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By Jackie McMillan

Last month I was lucky enough to be invited to the closing dinner of the inaugural Balmain Rozelle Food Week. The dinner, held at Restaurant Sojourn, saw three noted chefs from the area ‘ Vanessa Martin from Il Piave, John Evans from The Restaurant at 3 Weeds, and Paul Camilleri from Restaurant Sojourn ‘ combine their talents to produce a menu that showcased local talent, local produce and a local community working together. It was inspiring to see a small community combining forces to produce an interesting menu and sides that had quite a few highlights. While each of the courses was of a high standard, it was dessert that really sang. John Evans’ creation of layered raspberry jelly with vanilla pannacotta and a rosewater and vodka granita was sublime, and it left me with a hankering to sample his cuisine at The Restaurant at 3 Weeds in the near future.

The second extraordinary moment during the evening occurred during the cheese course, which was a collaboration between the Rozelle Fine Food Store and Aunty Pasto. The latter store presented Fromart (or Grand Gruyere Reserve) the first ‘official’ Australian appearance of an aged gruyere from Switzerland made from rich, unpasteurised cow’s milk, and matured for over a year. This firm, smooth cheese had a surprisingly robust flavour that far surpassed any gruyere I have tried to date.

To find out more about the (previously, and mostly still) forbidden delights of raw milk cheeses – indeed to find out more about cheese in general – why not spend an afternoon in the art deco surrounds of The Bayswater Brasserie’s private dining room with cheesemongers McIntosh and Bowman‘ They run cheese education and appreciation classes; and Claudia McIntosh’s enthusiasm for cheese (particularly single herd, farmhouse, small scale production cheese) is contagious.

The class I attended, ‘What Cheese is That’‘ was an entry level introduction to the seven types of cheese. Most of the attendees were couples, often with one partner being a complete cheese enthusiast and the other having been dragged along harbouring doubts about whether or not they wanted to be there. However after two hours of talking cheese, sipping a lovely flight of wines, and most importantly, tasting cheese from your own plate of twelve perfectly ripe imported and local cheeses, there wasn’t a person in the room who couldn’t name a favourite!

While you’re busy eating, Claudia also provides some background into contemporary issues about cheese production within Australia. By increasing the knowledge of Australian consumers about cheese, she hopes to encourage us all to understand why we should pay more for artisan cheeses; and why we should fight for the removal of the current bans on the production and importation of raw milk cheeses. If this sounds like something that might interest you, check out the upcoming classes at the McIntosh and Bowman website www.mcintoshandbowman.com or give Claudia a call on 0422 728 505.

Another way to stimulate your own appetite for consumption is to widen your food repertoire ‘ and what better way than to pick up a cook book’ This month I have been trying to move beyond the martini with my olives, with the aid of a new book called Olives (RRP $19.99) by Anver Laskin. Far from edible decorations (and the perfect garnish to a martini), Laskin points out that olives are ‘a staple ingredient in Mediterranean cooking and a wonderful ingredient in any cuisine.‘ I was quite taken by his recipe for Asparagus in Olive Dressing ‘ a pairing that I hadn’t thought of before, and one that worked a treat.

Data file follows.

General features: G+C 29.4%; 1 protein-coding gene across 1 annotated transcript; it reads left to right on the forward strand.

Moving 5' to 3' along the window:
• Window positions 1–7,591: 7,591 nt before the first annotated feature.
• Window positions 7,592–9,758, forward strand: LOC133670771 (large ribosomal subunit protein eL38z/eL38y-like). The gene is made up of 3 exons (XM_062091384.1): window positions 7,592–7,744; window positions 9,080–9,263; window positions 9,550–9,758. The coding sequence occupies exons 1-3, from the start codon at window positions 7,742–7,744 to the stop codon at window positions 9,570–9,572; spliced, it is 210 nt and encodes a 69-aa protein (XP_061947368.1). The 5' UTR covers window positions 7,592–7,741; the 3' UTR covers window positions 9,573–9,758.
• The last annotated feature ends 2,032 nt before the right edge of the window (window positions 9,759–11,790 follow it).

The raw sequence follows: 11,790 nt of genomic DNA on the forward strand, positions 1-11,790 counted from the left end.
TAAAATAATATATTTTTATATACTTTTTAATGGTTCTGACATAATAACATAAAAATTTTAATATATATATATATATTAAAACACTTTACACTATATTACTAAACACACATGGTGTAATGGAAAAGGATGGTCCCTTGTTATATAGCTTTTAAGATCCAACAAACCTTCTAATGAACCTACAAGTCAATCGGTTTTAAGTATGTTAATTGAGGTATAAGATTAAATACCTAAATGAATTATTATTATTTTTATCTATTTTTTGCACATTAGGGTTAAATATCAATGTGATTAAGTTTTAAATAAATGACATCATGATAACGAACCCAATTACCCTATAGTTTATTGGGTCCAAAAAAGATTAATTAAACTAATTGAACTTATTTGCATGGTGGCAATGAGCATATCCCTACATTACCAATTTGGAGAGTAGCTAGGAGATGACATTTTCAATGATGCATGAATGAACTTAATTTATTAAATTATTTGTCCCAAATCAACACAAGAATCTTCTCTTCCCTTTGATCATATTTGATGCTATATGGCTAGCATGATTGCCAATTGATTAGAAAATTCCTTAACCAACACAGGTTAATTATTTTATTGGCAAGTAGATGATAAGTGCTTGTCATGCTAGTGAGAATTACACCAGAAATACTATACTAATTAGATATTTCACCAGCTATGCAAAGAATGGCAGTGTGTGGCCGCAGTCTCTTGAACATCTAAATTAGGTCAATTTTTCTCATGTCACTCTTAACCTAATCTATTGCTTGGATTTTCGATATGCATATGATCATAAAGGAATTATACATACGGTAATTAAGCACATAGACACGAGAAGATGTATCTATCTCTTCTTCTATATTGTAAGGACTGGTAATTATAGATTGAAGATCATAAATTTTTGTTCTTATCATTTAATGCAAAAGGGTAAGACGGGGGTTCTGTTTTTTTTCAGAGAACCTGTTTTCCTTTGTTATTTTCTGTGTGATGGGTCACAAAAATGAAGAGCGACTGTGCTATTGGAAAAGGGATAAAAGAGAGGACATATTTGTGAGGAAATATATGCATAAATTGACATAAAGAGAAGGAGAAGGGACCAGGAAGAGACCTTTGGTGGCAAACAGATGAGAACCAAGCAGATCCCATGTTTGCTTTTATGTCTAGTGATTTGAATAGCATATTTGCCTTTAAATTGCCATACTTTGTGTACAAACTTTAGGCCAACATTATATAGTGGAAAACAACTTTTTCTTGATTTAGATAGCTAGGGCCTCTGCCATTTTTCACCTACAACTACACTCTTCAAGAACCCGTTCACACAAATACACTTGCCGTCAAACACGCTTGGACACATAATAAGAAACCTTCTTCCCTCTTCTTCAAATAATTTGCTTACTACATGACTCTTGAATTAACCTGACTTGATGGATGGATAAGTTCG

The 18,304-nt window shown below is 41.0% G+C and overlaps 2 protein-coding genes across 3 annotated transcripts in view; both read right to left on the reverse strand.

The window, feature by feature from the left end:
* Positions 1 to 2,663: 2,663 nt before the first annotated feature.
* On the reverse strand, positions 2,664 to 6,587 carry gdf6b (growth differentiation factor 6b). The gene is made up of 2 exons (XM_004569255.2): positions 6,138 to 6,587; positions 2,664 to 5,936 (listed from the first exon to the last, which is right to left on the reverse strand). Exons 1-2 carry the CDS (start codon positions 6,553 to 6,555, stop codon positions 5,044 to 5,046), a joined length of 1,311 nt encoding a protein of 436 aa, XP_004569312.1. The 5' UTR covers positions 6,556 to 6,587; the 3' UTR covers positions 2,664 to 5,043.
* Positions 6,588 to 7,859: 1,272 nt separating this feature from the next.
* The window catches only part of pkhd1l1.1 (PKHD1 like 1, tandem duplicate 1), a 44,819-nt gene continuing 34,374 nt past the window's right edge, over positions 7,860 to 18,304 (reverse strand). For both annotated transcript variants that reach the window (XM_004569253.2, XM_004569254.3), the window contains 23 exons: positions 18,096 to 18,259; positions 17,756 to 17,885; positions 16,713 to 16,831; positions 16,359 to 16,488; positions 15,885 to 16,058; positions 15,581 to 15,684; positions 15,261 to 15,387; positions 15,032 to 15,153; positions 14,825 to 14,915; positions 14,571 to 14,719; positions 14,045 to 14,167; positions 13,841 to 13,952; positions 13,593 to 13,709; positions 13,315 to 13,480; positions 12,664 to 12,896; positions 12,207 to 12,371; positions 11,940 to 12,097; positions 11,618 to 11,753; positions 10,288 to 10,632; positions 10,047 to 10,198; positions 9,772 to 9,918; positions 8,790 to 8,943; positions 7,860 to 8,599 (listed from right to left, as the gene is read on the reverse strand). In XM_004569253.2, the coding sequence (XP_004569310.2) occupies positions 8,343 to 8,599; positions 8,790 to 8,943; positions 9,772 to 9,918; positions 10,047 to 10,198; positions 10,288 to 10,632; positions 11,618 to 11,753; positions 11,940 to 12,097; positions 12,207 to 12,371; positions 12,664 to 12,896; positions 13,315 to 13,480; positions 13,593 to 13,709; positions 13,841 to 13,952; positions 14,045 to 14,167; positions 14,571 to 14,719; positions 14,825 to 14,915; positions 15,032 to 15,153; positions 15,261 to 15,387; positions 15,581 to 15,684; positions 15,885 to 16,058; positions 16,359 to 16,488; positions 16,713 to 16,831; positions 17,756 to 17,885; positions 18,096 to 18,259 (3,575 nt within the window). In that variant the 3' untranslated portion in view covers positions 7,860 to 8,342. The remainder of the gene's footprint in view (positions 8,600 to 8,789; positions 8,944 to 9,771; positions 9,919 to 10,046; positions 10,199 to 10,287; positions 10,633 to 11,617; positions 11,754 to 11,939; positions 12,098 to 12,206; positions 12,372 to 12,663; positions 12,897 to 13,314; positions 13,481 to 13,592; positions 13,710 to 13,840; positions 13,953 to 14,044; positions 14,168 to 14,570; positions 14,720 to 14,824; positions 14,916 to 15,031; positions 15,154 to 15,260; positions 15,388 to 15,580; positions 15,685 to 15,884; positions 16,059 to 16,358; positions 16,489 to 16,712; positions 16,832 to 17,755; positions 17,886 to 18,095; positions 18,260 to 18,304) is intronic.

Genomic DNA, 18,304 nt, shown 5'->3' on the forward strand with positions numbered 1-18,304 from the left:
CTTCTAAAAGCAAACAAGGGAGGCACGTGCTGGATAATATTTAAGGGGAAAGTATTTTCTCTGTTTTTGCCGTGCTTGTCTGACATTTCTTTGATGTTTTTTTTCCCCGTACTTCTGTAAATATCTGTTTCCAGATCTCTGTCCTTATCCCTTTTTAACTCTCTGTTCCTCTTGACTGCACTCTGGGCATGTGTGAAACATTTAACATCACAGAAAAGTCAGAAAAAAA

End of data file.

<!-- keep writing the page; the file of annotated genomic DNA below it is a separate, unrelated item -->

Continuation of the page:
If olives aren’t quite your cup of tea, Anver Laskin has also released another title called Nuts (RRP $19.99) which contains more than seventy five recipes that involve a wide range of nuts. You’ll find everything from sides like Nut Chutney to salads like Tabbouleh with Pistachios and Almonds; to full meals like his Nut-Crusted Lamb Chops, and of course desserts like the perennial favourite, Pecan Pie. They’re all presented in clear, easy to follow recipes that are not overly complex. Both titles are available from all good bookstores. For wholesale enquiries, please contact Capricorn Link at sales@capricornlink.com.au.

For further food inspiration, you may want to mark down Sunday 6th July, 2008 in your diary, and head down to The Rocks Aroma Festival. Once there you’ll enjoy fresh coffee for just $1 a cup, exotic teas, luscious chocolate, fragrant spices and sweet treats. It’ll be the perfect place to taste test for your own favourite roast as there will be more than twenty five roasters, including Toby’s Estate, brewing up a storm. When you’ve overdosed on caffeine there’s also the Chocolatiers Boulevard where you can try chocolate shots and chocolate dipped strawberries; and the All Things Nice stalls where you can fill up on fudge, gingerbread and pavlova! If after all that you need a cup of tea and a lie down, pick up an exotic brew to take home from Emporio or Bondi Chai. For more information visit www.therocks.com

I hope these ideas have whetted your appetite for consumption; and while you’re thinking about food don’t forget to cast your vote in the Lifestyle FOOD Channel’s inaugural People’s Choice Award for 2008. Your vote will help to recognize the valuable contribution of one of Australia’s cuisine communicators; and by providing the reason for your vote, you also stand to win a prize of $1500 plus a set of cookbooks. Log on to www.foodmediaclub.com.au and follow the prompts to the People’s Choice Award to cast your vote before the 31st July, 2008.